Are you a small business interested in business intelligence about your town, customers or competitors but don’t have the budget for some complex technology tool or software package? You might want to check out a new internet service called SizeUp.
The site lets small-business owners explore all sorts of scenarios and questions, such as:
- How do my revenues compare to other businesses like mine in my city and across the country?
- Am I paying my employees too much or too little?
- Where will my advertising campaigns have the best chance of succeeding?
“The overarching issue is that we recognize that small businesses are really successful at what they do,” said SizeUp CEO Anatalio Ubalde. “They are often less successful about how to make successful company. They often can’t afford to hire someone to help them see their path to success.”
Ubalde said SizeUp works by collecting data from numerous public and private data sources. The service was built out by GIS Planning, so many of the dashboards serve up geographic visuals and maps for small-business owners or managers to study. (GIS Planning is also behind a site called ZoomProspector.com, which helps companies figure out the best place to locate, relocate or expand their business.)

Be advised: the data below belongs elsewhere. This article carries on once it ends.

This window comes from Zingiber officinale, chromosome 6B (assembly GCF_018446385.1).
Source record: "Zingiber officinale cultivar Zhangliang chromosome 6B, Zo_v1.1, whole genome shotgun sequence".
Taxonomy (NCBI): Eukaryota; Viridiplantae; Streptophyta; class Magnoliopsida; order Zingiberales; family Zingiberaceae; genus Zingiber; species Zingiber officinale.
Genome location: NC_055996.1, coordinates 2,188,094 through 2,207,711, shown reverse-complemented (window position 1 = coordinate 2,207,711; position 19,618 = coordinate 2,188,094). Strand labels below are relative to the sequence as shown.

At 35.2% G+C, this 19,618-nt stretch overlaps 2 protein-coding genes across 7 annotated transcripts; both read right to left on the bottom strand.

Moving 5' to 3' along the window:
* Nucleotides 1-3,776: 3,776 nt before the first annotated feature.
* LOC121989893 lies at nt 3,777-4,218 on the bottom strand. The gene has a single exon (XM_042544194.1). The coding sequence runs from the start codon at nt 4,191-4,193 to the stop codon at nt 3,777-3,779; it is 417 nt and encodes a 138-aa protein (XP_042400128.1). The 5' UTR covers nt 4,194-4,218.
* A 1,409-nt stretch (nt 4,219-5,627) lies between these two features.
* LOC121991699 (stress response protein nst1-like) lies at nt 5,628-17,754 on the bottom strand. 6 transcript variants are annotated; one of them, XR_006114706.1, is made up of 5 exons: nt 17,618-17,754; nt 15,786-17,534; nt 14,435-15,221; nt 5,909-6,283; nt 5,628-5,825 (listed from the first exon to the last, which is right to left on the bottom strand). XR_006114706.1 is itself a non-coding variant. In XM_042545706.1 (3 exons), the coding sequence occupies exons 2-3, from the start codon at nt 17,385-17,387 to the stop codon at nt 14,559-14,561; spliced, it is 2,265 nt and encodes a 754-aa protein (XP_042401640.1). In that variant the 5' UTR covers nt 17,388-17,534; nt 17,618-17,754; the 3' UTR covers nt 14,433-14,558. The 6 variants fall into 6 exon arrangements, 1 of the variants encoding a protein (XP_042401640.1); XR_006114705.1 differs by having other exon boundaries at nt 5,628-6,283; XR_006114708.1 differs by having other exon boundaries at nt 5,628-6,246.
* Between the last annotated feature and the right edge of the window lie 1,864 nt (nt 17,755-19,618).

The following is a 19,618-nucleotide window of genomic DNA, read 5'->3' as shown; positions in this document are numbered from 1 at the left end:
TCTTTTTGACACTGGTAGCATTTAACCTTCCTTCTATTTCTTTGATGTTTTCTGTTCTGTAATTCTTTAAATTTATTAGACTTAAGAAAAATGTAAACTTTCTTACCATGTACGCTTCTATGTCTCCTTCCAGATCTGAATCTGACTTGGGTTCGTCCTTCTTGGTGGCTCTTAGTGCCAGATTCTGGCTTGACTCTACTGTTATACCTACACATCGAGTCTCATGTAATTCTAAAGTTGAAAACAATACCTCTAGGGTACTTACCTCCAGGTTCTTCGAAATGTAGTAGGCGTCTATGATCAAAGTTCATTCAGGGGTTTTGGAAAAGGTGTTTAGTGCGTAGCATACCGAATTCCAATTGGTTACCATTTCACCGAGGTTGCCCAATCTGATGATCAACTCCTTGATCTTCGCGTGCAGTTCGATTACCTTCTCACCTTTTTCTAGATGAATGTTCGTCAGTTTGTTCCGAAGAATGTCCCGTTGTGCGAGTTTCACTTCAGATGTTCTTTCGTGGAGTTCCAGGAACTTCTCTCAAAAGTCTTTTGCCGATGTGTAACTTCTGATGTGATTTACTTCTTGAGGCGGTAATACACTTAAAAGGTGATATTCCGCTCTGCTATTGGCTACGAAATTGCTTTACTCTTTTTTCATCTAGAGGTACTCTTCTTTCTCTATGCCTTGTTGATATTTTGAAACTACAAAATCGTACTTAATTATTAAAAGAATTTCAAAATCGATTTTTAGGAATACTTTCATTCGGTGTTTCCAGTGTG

There are three primary things that an SMB can study by using SizeUp, which is accomplished by entering certain financial and operational information into the dashboards that the site presents.
- Seeing where the competition is located
- Benchmarking operational performance against rivals
- Identifying underserved markets where it might make sense to advertise
You can save information in your profile for future reference. Later, you can go in and update dashboards as conditions change or to run scenarios for the future.
The SizeUp service is free, unless you consider providing registration information about your company to be worth something. Personally, I do, but that’s the trade off you make with any site like this. SizeUp generates revenue through some of the partners that will be offering services to SizeUp members. Ubaldi said the site offers information that is appropriate for approximately 93 percent of the businesses in the United States, with the exception of certain “hyper-specialized” industries.